: Comparing Definitions to Measure Quality of Care." Medical Care 45 (10): 918-25.
the higher the percentage of BSN nurses the lower the odds on patient deaths and failure-to-rescue
Outcome variables were a 30-day inpatient mortality and failure-to-rescue
(3,4) Other research has shown a significant association between higher proportions of RNs on medical and surgical units, lower lengths of stay, and Lower "failure-to-rescue
" indicators in 799 United States (US) hospitals.
A 2002 study published in the Journal of the American Medical Association found that in hospitals with a high patient-to-nurse ratio, surgical patients experience higher risk-adjusted 30-day mortality and failure-to-rescue
rates, and nurses are more likely to experience burnout and job dissatisfaction.
For every 10% increase in RNs there is a 27% decrease in failure-to-rescue
and we have wards in NSW where the percentage of RNs is already below 50%.
The patients studied did not include all patients but were limited to risk-adjusted patient mortality and failure-to-rescue
within 30 days of admission.
What remains unknown is whether racial disparities also extend to major complications and failure-to-rescue
(death after a major complication) (Silber et al.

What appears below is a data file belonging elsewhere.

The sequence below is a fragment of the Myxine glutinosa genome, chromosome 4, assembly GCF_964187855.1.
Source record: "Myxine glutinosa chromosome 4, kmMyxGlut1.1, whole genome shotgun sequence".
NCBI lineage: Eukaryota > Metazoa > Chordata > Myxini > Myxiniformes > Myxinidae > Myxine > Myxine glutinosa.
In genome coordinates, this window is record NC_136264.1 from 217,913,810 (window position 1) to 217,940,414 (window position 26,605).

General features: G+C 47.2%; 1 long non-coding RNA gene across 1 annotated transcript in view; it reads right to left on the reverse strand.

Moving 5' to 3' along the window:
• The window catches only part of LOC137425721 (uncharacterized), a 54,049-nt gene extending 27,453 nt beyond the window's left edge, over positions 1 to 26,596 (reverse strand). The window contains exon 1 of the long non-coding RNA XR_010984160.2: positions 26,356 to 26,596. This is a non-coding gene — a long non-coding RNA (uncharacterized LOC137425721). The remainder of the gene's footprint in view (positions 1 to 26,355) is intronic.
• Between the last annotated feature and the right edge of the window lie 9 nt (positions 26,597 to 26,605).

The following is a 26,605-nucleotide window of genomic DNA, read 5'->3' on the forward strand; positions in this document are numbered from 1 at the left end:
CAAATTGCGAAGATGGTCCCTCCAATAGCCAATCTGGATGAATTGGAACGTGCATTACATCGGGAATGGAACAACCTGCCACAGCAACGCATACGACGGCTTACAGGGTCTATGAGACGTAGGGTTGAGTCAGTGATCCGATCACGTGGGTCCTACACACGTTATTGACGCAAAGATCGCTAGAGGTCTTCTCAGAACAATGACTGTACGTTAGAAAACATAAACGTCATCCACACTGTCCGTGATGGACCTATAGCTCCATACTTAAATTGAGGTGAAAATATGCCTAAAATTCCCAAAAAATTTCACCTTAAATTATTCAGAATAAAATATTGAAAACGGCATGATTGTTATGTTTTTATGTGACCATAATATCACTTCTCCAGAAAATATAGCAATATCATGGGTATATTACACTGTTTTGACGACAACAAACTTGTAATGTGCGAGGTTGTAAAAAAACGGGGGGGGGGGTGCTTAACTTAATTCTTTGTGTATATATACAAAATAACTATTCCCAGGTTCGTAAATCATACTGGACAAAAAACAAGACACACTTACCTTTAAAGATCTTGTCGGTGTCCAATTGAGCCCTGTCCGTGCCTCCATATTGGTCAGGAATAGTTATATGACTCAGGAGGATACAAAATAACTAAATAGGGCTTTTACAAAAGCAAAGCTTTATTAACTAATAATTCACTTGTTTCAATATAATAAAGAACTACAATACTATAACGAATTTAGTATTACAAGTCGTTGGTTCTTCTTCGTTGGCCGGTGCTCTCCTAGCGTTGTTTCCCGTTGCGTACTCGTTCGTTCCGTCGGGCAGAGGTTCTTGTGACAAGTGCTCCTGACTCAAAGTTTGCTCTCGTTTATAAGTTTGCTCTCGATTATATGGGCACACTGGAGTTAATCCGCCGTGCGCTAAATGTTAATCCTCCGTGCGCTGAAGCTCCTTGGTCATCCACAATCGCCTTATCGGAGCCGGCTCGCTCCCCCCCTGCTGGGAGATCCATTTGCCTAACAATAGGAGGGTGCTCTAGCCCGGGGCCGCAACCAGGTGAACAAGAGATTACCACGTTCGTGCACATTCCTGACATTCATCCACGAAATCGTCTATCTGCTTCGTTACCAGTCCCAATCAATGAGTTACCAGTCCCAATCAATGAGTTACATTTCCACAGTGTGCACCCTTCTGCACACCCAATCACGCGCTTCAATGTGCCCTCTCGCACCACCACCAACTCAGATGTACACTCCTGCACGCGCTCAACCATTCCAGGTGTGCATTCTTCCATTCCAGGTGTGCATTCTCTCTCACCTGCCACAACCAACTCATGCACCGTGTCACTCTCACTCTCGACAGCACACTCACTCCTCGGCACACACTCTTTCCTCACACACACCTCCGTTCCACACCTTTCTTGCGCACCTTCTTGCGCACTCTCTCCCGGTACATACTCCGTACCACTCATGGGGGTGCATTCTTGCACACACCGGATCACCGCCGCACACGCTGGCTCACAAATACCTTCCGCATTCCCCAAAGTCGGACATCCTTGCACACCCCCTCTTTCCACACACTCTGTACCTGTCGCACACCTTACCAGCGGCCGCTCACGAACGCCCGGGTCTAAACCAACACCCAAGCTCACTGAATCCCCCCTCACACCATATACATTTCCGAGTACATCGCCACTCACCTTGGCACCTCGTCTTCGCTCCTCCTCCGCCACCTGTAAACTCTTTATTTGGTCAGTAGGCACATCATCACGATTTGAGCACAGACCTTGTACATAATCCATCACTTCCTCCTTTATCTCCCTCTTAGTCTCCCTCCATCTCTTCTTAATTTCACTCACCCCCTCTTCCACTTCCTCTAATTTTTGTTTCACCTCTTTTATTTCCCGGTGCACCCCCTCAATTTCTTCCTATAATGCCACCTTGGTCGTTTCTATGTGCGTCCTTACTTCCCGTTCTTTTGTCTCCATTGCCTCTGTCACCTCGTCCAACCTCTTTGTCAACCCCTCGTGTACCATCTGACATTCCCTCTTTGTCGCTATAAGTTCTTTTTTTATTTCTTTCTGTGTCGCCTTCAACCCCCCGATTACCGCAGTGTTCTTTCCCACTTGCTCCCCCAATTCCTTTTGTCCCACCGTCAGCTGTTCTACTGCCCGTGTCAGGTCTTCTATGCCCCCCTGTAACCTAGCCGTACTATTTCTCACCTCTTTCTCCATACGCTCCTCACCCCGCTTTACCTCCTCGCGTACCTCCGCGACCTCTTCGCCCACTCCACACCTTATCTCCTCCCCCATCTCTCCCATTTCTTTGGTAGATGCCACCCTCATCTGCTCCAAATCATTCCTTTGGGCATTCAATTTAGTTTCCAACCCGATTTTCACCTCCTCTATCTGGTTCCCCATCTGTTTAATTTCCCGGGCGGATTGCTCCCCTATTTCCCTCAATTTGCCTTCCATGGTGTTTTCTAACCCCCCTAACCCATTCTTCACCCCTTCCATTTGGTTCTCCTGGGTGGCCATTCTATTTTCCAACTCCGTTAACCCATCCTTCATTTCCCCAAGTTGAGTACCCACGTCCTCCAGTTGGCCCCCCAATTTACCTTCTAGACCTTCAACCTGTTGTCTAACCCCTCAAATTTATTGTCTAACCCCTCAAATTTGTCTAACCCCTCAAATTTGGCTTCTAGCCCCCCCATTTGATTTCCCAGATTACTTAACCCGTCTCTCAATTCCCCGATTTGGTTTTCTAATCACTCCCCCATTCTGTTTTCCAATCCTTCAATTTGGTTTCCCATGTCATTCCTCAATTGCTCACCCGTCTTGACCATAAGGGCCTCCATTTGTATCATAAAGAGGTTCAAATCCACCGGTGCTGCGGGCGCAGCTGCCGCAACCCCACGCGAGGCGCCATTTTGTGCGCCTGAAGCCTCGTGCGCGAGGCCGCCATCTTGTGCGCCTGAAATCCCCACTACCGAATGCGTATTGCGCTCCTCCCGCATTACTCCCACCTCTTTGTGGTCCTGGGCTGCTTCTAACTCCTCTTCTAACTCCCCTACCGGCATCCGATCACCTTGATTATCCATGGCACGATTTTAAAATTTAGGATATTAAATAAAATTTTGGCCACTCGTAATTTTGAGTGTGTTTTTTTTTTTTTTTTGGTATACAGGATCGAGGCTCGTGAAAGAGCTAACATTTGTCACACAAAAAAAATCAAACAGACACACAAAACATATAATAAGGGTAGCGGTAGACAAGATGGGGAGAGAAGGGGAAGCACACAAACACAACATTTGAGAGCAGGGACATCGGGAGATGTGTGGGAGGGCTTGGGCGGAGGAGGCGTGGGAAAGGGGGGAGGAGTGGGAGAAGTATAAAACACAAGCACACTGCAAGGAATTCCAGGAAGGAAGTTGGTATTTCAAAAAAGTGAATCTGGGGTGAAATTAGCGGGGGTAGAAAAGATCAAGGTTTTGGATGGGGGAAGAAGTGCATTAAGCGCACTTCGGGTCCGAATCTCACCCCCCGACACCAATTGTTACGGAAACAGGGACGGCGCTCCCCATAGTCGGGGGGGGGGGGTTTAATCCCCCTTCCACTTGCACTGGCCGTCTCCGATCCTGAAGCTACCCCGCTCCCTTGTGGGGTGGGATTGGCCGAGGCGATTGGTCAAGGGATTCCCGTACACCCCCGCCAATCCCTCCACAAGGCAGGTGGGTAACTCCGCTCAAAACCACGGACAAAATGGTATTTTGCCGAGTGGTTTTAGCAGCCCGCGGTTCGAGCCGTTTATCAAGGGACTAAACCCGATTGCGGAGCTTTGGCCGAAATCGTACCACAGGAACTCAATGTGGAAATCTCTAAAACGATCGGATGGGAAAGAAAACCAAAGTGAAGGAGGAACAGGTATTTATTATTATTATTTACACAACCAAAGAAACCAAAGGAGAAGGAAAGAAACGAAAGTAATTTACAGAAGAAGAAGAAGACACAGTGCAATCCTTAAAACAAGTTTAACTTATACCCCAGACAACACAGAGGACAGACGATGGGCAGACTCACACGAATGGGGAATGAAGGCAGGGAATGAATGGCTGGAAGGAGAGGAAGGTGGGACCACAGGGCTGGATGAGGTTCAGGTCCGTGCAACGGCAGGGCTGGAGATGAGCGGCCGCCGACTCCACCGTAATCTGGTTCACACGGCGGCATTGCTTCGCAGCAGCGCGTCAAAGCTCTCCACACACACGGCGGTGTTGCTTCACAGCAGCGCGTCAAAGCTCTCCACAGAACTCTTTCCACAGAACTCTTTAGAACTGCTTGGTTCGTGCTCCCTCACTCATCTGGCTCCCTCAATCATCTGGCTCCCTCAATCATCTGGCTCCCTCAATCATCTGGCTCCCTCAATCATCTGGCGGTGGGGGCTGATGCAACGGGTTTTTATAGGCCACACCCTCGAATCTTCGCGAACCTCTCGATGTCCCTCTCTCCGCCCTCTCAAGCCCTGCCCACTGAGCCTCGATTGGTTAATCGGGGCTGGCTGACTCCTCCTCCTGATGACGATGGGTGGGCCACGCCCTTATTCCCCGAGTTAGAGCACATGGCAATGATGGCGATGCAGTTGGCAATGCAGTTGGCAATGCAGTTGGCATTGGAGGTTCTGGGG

A review of current and emerging approaches to address failure-to-rescue
. Anesthesiology,, 115(2), 421-431.
Linda Aiken, PhD, RN, was able to demonstrate in her 1993 study published in JAMA that in hospitals with high patient-to-nurse ratios, surgical patients experienced higher risk-adjusted 30-day mortality and failure-to-rescue
rates, and nurses were more likely to experience burnout and job dissatisfaction.
(FR) refers to the inability to save a patient's life after the development of a complication (Aiken, Clarke, Sloane, Sochalski, & Silber, 2002; Clarke & Aiken, 2003; Needleman, Buerhaus, Mattke, Stewart, & Zelevinsky, 2002; Silber, Rosenbaum, Schwartz, Ross, & Williams, 1995; Silber, Williams, Krakauer, & Schwartz, 1992).
However, the low- and medium-volume tertiles were combined and then compared with the high-volume category after preliminary analyses revealed no differences in mortality and failure-to-rescue
rates between the low- and medium-volume groups.